We Have Become a Race of Confirmed Tax-Resisters

An editorial in New Orleans Daily Democrat on decried the proliferation of organized tax resistance in the United States. Excerpt:

When Dickens was over here he paid Americans a deserved compliment for the promptitude with which they stepped up and paid their taxes. “The tax collector does not come to your house,” he says, “but invites you to his. Imagine an Englishman hunting up this collector to pay his taxes to him.” But this promptitude, which struck Dickens so forcibly, and seemed to him an earnest proof that Americans felt a patriotic pride in their country and were willing to aid it in every way possible, is now, alas! extinct — no longer exists; and we have become instead a race of confirmed tax-resisters. The disease is growing worse every year; at first it was only legal taxes that were resisted, now it is all; at first it was only a few litigious persons that fought the government, soon it became the whole mass of the property holders; tax-resisting associations and tax-resisting leagues were organized everywhere to fight the government in every court. The bitterness of this feeling has been demonstrated by the late tax rebellions in several Kentucky and Missouri counties, where the tax offices were broken into, the books burned, and the collectors warned not to attempt the collection of any taxes under threat of lynch law.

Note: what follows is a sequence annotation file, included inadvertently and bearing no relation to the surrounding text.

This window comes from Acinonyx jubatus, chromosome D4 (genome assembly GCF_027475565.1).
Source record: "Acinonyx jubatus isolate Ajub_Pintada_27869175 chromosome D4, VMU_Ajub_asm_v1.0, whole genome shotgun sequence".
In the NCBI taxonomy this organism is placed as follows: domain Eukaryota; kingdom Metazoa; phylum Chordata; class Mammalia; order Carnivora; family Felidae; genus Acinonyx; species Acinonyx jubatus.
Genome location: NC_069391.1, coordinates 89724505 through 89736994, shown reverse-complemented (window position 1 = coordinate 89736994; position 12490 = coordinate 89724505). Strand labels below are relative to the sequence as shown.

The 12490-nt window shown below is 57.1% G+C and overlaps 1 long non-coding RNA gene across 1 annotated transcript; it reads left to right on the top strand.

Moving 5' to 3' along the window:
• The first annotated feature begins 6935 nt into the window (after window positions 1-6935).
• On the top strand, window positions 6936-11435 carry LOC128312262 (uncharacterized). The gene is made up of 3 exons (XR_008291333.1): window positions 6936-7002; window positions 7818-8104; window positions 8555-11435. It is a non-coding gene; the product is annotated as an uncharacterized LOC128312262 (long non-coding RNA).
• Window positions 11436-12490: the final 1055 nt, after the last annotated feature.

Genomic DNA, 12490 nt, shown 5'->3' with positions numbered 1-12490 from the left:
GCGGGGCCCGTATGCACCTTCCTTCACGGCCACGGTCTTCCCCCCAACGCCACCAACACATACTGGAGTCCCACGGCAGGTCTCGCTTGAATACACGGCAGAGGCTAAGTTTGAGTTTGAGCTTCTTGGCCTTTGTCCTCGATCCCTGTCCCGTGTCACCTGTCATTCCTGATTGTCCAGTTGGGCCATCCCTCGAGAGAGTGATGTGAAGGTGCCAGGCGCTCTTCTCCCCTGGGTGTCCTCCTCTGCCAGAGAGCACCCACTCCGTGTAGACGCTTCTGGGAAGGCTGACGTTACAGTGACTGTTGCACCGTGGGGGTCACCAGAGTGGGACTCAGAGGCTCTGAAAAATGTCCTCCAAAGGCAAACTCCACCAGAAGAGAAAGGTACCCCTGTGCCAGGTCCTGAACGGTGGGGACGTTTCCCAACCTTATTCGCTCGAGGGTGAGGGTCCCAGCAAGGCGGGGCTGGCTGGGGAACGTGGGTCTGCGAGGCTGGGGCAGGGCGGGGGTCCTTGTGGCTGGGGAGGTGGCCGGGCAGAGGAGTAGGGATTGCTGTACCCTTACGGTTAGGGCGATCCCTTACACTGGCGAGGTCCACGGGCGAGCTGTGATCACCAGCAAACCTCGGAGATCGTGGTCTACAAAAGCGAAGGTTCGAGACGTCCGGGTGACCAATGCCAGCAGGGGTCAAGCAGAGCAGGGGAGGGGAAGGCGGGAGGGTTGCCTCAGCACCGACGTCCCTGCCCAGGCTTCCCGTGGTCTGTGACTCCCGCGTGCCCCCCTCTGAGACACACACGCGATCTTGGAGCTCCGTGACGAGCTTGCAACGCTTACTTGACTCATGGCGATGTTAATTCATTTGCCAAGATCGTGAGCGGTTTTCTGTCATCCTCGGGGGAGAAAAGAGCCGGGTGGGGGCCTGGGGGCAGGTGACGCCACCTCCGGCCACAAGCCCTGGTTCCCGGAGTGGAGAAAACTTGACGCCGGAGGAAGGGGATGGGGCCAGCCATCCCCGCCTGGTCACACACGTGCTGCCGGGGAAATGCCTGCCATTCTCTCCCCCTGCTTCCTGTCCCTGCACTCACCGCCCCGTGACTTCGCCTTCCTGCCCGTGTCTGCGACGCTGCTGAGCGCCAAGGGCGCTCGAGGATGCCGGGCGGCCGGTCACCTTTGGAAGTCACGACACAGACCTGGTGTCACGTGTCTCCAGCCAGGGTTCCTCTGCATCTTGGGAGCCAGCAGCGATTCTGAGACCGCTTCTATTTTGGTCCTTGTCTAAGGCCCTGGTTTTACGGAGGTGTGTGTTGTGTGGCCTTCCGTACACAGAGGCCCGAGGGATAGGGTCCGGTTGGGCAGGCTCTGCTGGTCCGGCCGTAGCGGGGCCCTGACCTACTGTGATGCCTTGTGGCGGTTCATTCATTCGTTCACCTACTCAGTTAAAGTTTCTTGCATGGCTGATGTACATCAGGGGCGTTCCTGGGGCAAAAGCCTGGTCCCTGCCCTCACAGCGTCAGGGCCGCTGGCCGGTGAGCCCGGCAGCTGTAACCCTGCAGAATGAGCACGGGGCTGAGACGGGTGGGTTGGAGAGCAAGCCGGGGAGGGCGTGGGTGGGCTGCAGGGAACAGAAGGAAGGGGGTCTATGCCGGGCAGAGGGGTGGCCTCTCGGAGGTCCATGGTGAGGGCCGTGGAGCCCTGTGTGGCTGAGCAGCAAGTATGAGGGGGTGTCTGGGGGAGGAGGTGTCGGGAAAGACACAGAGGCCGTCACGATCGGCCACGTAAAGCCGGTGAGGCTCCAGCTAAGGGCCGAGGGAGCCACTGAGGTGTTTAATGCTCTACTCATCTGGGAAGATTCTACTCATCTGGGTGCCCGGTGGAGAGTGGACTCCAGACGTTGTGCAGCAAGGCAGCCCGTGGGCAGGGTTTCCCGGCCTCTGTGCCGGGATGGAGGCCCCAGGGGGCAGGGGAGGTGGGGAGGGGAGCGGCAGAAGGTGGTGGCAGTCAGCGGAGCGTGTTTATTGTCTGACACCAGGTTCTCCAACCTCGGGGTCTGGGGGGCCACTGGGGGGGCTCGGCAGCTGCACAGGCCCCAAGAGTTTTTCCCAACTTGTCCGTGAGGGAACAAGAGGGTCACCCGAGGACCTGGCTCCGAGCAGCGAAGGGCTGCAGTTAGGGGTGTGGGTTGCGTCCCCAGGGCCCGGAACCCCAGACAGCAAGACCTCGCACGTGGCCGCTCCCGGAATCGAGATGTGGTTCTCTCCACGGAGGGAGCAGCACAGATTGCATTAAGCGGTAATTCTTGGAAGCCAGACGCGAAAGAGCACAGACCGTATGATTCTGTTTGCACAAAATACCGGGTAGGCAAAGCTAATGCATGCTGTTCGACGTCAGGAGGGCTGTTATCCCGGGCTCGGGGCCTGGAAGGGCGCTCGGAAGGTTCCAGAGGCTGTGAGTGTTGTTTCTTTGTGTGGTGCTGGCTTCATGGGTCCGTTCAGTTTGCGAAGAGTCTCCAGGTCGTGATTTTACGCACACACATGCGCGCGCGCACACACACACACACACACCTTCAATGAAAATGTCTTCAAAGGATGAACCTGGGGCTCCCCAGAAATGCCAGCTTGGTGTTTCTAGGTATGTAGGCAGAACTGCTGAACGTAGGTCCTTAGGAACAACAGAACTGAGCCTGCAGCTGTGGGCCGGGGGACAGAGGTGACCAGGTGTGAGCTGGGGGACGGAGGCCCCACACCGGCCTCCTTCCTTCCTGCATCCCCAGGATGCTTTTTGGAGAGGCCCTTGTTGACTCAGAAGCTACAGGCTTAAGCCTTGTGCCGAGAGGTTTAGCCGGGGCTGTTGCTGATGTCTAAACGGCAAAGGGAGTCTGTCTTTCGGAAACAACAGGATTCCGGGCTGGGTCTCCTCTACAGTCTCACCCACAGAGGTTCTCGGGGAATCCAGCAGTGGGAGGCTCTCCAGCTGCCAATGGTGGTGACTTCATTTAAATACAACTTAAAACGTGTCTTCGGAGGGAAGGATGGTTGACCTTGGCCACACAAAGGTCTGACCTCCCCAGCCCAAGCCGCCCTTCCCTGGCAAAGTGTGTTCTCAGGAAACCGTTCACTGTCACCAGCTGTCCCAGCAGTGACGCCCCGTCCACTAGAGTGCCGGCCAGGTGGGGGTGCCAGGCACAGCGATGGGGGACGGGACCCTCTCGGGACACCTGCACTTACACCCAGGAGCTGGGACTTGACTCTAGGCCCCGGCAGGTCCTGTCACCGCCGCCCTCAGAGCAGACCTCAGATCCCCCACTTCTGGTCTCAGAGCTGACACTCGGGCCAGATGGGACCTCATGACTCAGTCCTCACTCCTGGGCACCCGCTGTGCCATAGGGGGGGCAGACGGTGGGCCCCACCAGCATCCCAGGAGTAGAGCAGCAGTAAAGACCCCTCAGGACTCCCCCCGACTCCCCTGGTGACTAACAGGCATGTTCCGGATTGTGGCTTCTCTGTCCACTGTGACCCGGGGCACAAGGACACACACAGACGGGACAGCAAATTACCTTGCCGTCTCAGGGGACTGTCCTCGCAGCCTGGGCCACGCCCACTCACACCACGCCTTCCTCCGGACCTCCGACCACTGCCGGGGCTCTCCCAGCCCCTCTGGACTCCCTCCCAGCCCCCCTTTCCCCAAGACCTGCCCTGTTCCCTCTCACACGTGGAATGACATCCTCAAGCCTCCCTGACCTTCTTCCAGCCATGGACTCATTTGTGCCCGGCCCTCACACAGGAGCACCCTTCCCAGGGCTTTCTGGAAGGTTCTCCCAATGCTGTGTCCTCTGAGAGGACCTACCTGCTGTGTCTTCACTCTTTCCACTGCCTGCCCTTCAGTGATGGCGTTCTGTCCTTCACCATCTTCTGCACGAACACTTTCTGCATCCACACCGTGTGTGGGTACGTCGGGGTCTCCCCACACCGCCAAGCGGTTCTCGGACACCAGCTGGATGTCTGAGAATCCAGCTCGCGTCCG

The various States and municipalities have, on the other hand, made their tax laws more and more stringent each year, Georgia going to the extremity of disfranchising all tax resisters.

Thus the war between the government and taxpayers goes on, becoming more bitter every year. If promptness in the payment of taxes be proof of patriotism, patriotic feelings are rapidly on the wane in this country. Such is one of the fruits of bad government, heavy and fraudulent debts, and the general political disorder, peculation, and mismanagement that the Republican party has developed wherever it has held full sway.

The mention of tax resistance actions in Missouri and Kentucky refer to the railroad bonds scandals in which localities were induced to issue bonds to pay for the railroad to come to town, whereupon various well-connected folk sold off the bonds and, although the railroad never materialized, the local people were on the hook to tax themselves to pay off the bond speculators.